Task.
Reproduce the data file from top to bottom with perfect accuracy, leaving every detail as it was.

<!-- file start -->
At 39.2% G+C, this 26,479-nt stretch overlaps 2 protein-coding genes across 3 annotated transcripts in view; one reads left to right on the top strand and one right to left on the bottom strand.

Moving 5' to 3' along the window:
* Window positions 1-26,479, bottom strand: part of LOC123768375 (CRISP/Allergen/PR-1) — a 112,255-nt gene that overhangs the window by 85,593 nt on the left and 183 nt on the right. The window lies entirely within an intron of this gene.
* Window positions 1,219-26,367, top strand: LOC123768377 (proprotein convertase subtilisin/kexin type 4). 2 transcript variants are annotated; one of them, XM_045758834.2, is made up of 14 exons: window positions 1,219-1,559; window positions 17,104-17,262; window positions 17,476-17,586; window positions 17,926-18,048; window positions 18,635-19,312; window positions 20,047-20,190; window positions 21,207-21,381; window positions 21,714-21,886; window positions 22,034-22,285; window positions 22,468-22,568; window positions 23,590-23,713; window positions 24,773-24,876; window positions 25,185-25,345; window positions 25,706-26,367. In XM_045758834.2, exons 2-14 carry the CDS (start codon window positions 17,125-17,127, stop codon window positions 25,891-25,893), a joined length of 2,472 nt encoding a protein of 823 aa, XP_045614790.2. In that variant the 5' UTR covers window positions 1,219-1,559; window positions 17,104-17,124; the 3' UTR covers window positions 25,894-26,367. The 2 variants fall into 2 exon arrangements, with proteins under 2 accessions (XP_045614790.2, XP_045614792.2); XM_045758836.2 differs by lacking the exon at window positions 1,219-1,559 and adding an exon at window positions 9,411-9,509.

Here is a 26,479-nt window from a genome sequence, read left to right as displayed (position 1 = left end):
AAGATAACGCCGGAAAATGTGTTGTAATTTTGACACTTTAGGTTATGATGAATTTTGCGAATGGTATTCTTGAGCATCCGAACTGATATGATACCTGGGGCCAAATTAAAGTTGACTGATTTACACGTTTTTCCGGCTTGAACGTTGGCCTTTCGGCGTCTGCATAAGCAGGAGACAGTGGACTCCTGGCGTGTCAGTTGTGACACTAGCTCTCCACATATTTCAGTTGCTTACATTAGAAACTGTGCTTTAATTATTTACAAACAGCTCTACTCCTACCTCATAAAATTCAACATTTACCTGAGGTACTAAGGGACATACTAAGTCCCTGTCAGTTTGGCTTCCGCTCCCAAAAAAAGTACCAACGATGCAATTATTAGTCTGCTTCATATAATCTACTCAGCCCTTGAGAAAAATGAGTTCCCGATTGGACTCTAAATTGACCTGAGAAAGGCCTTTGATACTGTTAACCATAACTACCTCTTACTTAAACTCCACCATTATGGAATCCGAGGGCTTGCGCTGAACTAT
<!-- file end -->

At 39.2% G+C, this 26,479-nt stretch overlaps 2 protein-coding genes across 3 annotated transcripts in view; one reads left to right on the top strand and one right to left on the bottom strand.

Moving 5' to 3' along the window:
* Window positions 1-26,479, bottom strand: part of LOC123768375 (CRISP/Allergen/PR-1) — a 112,255-nt gene that overhangs the window by 85,593 nt on the left and 183 nt on the right. The window lies entirely within an intron of this gene.
* Window positions 1,219-26,367, top strand: LOC123768377 (proprotein convertase subtilisin/kexin type 4). 2 transcript variants are annotated; one of them, XM_045758834.2, is made up of 14 exons: window positions 1,219-1,559; window positions 17,104-17,262; window positions 17,476-17,586; window positions 17,926-18,048; window positions 18,635-19,312; window positions 20,047-20,190; window positions 21,207-21,381; window positions 21,714-21,886; window positions 22,034-22,285; window positions 22,468-22,568; window positions 23,590-23,713; window positions 24,773-24,876; window positions 25,185-25,345; window positions 25,706-26,367. In XM_045758834.2, exons 2-14 carry the CDS (start codon window positions 17,125-17,127, stop codon window positions 25,891-25,893), a joined length of 2,472 nt encoding a protein of 823 aa, XP_045614790.2. In that variant the 5' UTR covers window positions 1,219-1,559; window positions 17,104-17,124; the 3' UTR covers window positions 25,894-26,367. The 2 variants fall into 2 exon arrangements, with proteins under 2 accessions (XP_045614790.2, XP_045614792.2); XM_045758836.2 differs by lacking the exon at window positions 1,219-1,559 and adding an exon at window positions 9,411-9,509.

Here is a 26,479-nt window from a genome sequence, read left to right as displayed (position 1 = left end):
AAGATAACGCCGGAAAATGTGTTGTAATTTTGACACTTTAGGTTATGATGAATTTTGCGAATGGTATTCTTGAGCATCCGAACTGATATGATACCTGGGGCCAAATTAAAGTTGACTGATTTACACGTTTTTCCGGCTTGAACGTTGGCCTTTCGGCGTCTGCATAAGCAGGAGACAGTGGACTCCTGGCGTGTCAGTTGTGACACTAGCTCTCCACATATTTCAGTTGCTTACATTAGAAACTGTGCTTTAATTATTTACAAACAGCTCTACTCCTACCTCATAAAATTCAACATTTACCTGAGGTACTAAGGGACATACTAAGTCCCTGTCAGTTTGGCTTCCGCTCCCAAAAAAAGTACCAACGATGCAATTATTAGTCTGCTTCATATAATCTACTCAGCCCTTGAGAAAAATGAGTTCCCGATTGGACTCTAAATTGACCTGAGAAAGGCCTTTGATACTGTTAACCATAACTACCTCTTACTTAAACTCCACCATTATGGAATCCGAGGGCTTGCGCTGAACTAT